Vice says that as medical use of hallucinogens gets closer, “Doctors won’t be writing prescriptions for mushroom caps or stems:“
The mushrooms “aren’t expensive to produce. But researchers have to source their psilocybin from highly regulated labs because natural products vary, and researchers need consistency in chemical composition and dosage in order to do controlled studies. Clinicians need to know how much of a drug they’re giving to a patient, how long it takes to kick in, and how long it lasts; they also need to be sure their drug isn’t tainted with other chemicals. It also helps to be able to mass-produce large amounts and not be threatened by variables, like weather, that affect agricultural products.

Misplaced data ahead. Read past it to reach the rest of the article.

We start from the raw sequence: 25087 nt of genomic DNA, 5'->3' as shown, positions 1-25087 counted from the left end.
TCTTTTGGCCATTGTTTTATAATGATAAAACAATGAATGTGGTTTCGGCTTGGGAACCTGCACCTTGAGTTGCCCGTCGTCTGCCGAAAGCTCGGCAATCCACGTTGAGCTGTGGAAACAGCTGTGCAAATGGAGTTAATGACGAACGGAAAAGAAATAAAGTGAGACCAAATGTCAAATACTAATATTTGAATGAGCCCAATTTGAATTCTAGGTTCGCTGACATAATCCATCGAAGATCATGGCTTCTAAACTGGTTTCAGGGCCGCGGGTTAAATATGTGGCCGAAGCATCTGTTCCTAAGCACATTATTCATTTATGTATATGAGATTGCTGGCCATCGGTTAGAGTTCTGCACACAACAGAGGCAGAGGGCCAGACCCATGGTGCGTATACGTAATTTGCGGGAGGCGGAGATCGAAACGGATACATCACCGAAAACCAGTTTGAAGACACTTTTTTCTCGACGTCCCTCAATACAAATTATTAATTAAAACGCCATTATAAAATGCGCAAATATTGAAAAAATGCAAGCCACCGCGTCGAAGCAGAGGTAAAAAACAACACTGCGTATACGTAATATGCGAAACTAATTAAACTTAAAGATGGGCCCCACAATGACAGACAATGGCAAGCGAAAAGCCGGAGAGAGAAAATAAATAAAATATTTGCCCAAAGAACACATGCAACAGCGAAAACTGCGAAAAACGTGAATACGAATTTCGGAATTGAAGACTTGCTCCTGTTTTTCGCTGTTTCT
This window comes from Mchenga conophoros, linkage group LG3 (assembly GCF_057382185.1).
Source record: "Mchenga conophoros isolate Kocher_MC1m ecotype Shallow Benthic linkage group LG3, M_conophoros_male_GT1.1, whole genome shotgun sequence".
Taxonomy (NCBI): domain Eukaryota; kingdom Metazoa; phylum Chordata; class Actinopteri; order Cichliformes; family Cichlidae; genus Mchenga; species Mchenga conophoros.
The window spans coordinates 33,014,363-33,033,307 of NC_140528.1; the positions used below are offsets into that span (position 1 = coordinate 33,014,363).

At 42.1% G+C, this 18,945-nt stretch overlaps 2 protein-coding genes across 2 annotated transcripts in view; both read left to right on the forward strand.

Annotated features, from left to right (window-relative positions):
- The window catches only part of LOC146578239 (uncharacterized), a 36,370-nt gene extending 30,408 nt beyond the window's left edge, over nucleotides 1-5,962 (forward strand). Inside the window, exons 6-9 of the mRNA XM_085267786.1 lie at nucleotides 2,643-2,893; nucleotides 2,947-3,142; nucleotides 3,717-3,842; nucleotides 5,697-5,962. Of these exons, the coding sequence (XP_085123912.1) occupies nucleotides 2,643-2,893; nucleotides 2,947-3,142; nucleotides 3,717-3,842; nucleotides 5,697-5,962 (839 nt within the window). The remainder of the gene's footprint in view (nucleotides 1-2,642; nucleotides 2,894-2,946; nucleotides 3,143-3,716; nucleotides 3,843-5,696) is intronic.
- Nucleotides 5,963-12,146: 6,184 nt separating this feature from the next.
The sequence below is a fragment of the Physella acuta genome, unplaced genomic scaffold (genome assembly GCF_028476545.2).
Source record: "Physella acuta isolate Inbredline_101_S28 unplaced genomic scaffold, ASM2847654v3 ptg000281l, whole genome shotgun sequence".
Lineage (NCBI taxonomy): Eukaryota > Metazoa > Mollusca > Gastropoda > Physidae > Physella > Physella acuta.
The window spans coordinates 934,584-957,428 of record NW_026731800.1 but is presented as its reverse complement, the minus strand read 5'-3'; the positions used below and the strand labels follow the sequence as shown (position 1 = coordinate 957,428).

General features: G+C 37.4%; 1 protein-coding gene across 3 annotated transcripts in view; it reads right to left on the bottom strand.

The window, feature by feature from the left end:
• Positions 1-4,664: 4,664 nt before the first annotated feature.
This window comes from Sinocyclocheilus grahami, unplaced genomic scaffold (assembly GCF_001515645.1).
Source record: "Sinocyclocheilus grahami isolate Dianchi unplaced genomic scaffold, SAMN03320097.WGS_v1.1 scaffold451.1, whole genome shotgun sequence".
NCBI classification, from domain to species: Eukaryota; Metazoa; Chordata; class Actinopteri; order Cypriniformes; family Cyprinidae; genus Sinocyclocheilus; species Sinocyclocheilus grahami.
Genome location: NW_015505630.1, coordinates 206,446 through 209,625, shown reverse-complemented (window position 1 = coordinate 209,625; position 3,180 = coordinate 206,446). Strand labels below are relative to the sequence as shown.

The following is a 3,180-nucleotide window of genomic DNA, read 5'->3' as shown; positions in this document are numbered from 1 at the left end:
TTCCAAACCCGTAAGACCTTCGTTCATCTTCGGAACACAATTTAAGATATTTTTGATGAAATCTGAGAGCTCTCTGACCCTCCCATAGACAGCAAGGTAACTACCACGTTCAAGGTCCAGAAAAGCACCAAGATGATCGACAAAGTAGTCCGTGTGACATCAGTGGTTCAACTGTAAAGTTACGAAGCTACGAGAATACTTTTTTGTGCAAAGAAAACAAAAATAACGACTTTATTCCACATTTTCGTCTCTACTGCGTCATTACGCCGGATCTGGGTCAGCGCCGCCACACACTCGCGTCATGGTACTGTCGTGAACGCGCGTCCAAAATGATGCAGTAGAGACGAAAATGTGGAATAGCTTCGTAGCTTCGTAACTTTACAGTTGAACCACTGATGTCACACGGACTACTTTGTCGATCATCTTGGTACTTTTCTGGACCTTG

In other cutting-edge drug news:
- Research firm Green Horizons found strong demand for psychedelics.
- Oregon’s ballot initiative to create a psilocybin therapy program appears likely to make the November ballot.
- Also in Canna Law Blog, a look at ketamine clinics and corporate medicine in California.